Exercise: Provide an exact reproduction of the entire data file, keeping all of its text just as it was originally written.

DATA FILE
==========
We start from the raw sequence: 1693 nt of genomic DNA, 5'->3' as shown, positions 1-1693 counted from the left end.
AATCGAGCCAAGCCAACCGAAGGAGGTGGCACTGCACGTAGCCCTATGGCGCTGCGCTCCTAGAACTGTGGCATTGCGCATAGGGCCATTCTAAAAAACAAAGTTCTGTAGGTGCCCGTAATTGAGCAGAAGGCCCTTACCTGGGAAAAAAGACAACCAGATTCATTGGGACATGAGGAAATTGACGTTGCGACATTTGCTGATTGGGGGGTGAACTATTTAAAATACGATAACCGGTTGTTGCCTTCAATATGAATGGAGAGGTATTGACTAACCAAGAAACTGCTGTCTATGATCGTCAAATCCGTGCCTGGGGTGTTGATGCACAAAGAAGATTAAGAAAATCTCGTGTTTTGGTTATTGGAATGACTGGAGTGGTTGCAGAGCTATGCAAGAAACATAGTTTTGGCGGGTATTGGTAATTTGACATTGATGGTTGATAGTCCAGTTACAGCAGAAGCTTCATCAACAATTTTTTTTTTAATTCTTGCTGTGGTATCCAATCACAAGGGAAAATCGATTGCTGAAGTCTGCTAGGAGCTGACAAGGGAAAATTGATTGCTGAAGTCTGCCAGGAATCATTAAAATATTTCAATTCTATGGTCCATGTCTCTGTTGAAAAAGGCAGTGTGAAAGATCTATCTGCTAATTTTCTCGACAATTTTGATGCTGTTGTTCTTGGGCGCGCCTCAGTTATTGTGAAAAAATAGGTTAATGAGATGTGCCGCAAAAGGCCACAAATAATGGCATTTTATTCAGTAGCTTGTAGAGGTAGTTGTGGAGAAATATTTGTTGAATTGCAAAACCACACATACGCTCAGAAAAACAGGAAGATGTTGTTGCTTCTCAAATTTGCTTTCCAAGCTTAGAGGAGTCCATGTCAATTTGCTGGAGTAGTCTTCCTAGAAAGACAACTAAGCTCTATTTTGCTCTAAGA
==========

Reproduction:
We start from the raw sequence: 1693 nt of genomic DNA, 5'->3' as shown, positions 1-1693 counted from the left end.
AATCGAGCCAAGCCAACCGAAGGAGGTGGCACTGCACGTAGCCCTATGGCGCTGCGCTCCTAGAACTGTGGCATTGCGCATAGGGCCATTCTAAAAAACAAAGTTCTGTAGGTGCCCGTAATTGAGCAGAAGGCCCTTACCTGGGAAAAAAGACAACCAGATTCATTGGGACATGAGGAAATTGACGTTGCGACATTTGCTGATTGGGGGGTGAACTATTTAAAATACGATAACCGGTTGTTGCCTTCAATATGAATGGAGAGGTATTGACTAACCAAGAAACTGCTGTCTATGATCGTCAAATCCGTGCCTGGGGTGTTGATGCACAAAGAAGATTAAGAAAATCTCGTGTTTTGGTTATTGGAATGACTGGAGTGGTTGCAGAGCTATGCAAGAAACATAGTTTTGGCGGGTATTGGTAATTTGACATTGATGGTTGATAGTCCAGTTACAGCAGAAGCTTCATCAACAATTTTTTTTTTAATTCTTGCTGTGGTATCCAATCACAAGGGAAAATCGATTGCTGAAGTCTGCTAGGAGCTGACAAGGGAAAATTGATTGCTGAAGTCTGCCAGGAATCATTAAAATATTTCAATTCTATGGTCCATGTCTCTGTTGAAAAAGGCAGTGTGAAAGATCTATCTGCTAATTTTCTCGACAATTTTGATGCTGTTGTTCTTGGGCGCGCCTCAGTTATTGTGAAAAAATAGGTTAATGAGATGTGCCGCAAAAGGCCACAAATAATGGCATTTTATTCAGTAGCTTGTAGAGGTAGTTGTGGAGAAATATTTGTTGAATTGCAAAACCACACATACGCTCAGAAAAACAGGAAGATGTTGTTGCTTCTCAAATTTGCTTTCCAAGCTTAGAGGAGTCCATGTCAATTTGCTGGAGTAGTCTTCCTAGAAAGACAACTAAGCTCTATTTTGCTCTAAGA